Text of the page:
SAN FRANCISCO (CBS SF) — A group of scientists say a lack of publicly available information about the chemicals used to mine fuel from tar sands could hamper efforts to safeguard marine habitats in the Bay Area and beyond in the event of a spill.
The environmental impacts of the fuel from tar sands, known as bitumen, on marine life remains largely unknown, according to a study published Dec. 20 in the journal, Frontiers in Ecology and the Environment.
“There just isn’t enough science in the public eye to answer questions about the risk bitumen poses to the ocean,” said the study’s lead author Stephanie Green, a postdoctoral fellow in the Center for Ocean Solutions at Stanford University. “We found almost no research about bitumen’s effects on marine species.”
While Canada has the largest confirmed deposits of oil sands in the world, and has been mining those deposits since the late 1960s, the Canadian government last month approved the extension of the Trans Mountain pipeline to carry oil sands from Alberta to Vancouver.
From there, the fuel from tar sands will be moved by ocean vessel to the San Francisco Bay Area for refining.
And while tar sands oil development in the U.S. remains limited, a large deposit in Utah is already in the pre-production phase, according to the Canadian company U.S. Oil Sands Inc. That oil could also potentially end up in Bay Area refineries.
Energy consultant David Hackett told CBS in 2015 that he expects to see tankers full of crude oil from tar sands coming into the San Francisco Bay in large numbers by 2018.
Projected route of crude oil from Alberta tar sands to the Bay Area. (CBS)
In the study, scientists recommend further analysis of the unconventional oil that comes from tar sands, or oil sands, prior to setting new regulations or further tar sands development, which President-elect Donald Trump hopes to expand in the United States.
Bitumen is a tar-like fuel extracted from oil sands. The composition of bitumen is dependent on the chemicals used to make the thick, chunky product flow through pipelines.
Manufacturers are not required to fully report the makeup of these chemical mixtures, according to the study.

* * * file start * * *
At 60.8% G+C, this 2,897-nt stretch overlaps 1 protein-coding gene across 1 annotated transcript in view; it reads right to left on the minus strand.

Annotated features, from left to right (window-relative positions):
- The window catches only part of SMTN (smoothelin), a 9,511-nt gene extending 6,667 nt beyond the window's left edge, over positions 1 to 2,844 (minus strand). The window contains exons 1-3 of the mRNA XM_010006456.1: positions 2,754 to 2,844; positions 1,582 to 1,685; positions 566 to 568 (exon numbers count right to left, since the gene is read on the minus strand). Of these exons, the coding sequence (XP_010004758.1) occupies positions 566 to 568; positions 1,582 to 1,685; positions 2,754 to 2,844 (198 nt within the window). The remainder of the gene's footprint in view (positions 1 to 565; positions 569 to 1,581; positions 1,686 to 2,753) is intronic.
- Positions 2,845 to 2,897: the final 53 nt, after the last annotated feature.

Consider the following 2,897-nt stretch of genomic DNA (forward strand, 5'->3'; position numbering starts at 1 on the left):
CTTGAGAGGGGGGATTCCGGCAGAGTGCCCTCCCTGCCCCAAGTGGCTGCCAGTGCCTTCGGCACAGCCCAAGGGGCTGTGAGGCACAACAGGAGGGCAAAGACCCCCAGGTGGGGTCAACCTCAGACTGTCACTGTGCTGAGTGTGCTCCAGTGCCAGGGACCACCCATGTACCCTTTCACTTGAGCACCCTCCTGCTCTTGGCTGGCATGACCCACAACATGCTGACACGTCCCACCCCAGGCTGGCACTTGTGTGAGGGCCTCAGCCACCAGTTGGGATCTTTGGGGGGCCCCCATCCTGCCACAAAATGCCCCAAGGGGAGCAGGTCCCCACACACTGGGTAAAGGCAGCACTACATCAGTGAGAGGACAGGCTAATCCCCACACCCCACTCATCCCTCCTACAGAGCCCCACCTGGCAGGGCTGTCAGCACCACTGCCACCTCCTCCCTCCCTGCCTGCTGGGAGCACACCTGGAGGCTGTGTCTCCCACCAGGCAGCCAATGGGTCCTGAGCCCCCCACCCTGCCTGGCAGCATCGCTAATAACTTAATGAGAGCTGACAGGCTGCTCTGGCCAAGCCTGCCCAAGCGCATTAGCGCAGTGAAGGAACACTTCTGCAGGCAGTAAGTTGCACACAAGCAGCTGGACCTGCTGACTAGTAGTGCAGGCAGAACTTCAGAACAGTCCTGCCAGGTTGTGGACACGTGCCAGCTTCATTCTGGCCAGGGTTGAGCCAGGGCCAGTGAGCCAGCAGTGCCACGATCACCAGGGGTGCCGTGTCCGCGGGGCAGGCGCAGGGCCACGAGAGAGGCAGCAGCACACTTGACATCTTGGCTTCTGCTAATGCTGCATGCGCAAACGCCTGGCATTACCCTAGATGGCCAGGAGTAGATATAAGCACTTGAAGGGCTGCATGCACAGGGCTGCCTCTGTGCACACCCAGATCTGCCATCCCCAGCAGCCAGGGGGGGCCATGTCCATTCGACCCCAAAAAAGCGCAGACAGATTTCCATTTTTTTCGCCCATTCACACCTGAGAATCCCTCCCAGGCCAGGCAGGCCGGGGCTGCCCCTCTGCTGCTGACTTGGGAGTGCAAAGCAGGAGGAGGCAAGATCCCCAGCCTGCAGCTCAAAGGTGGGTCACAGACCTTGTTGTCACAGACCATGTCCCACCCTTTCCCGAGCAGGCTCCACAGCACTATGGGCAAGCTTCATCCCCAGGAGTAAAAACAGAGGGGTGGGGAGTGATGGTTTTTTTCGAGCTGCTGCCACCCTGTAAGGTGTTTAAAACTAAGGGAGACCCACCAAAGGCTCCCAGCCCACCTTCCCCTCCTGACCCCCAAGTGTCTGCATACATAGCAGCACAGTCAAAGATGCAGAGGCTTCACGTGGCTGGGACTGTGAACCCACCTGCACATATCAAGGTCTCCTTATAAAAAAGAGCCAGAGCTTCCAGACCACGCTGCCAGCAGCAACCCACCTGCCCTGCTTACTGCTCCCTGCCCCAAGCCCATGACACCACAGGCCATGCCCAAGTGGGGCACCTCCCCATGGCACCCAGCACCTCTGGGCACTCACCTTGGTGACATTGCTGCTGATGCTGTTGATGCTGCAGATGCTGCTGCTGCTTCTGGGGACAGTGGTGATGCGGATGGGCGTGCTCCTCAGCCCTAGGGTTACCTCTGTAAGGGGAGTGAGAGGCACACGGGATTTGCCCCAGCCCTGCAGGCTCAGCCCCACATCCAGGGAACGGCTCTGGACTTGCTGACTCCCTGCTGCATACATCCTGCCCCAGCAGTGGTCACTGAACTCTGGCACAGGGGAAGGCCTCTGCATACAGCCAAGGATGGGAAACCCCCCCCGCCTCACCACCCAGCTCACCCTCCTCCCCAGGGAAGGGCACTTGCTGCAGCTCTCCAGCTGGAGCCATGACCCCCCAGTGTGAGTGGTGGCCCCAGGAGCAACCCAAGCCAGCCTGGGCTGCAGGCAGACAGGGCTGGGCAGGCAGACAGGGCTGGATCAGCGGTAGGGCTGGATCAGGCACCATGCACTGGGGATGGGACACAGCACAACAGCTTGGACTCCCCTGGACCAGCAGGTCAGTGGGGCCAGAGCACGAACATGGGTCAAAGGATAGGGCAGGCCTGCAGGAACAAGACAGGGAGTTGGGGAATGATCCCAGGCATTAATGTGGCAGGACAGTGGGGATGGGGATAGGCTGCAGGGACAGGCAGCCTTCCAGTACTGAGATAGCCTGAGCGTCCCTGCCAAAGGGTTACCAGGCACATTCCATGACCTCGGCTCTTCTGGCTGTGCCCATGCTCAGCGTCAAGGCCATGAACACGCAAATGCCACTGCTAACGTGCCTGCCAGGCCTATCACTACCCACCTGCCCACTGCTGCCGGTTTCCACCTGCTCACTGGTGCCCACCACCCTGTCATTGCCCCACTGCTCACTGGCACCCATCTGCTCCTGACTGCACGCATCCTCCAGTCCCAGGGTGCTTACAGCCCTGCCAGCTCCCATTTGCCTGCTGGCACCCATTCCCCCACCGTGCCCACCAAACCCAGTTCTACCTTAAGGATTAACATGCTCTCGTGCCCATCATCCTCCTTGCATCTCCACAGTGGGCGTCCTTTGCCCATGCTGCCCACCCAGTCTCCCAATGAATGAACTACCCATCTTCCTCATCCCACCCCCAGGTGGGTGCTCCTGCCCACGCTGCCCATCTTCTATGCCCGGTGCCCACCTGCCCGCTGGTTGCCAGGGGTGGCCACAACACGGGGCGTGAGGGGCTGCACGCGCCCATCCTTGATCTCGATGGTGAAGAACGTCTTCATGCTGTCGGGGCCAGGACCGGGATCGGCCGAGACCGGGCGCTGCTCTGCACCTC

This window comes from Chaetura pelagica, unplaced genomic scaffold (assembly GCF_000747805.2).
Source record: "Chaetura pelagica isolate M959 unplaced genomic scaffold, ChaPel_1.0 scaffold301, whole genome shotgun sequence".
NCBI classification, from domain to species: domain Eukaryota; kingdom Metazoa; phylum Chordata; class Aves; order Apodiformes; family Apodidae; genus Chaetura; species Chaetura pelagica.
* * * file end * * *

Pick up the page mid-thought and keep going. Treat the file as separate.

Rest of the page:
In recent years, tar sands have seen a great deal of push-back in Canada and the U.S.
In 2015, over 100 scientists joined together to call for a moratorium on new mining of Canada’s tar sands. Among the scientists who demanded an end to new tar sands mining was Nobel Laureate Dr. Kenneth J. Arrow, a professor of economics at Stanford University.
That same year, the University of California was among the largest educational institutions in the world to divest from tar sand development. While the university still invests in oil and natural gas, it announced its divestment of $200 million from coal and tar sands stocks.
The Natural Resources Defense Council has launched a petition calling for the ban of tar sand tankers from U.S. waters.
Unlike conventional fuel, the oil from tar sands is denser than water and will sink to the ocean floor during a spill, making cleanup of a spill much more difficult.
A 2102 spill of tar sands crude oil in Michigan’s Kalamazoo River has taken over five years to clean up.
With the incoming Trump administration, scientists and environmentalists say more knowledge is needed to create effective policies on oil sands development, transport and disaster response in the event of an ocean spill.
By Hannah Albarazi – Follow her on Twitter: @hannahalbarazi.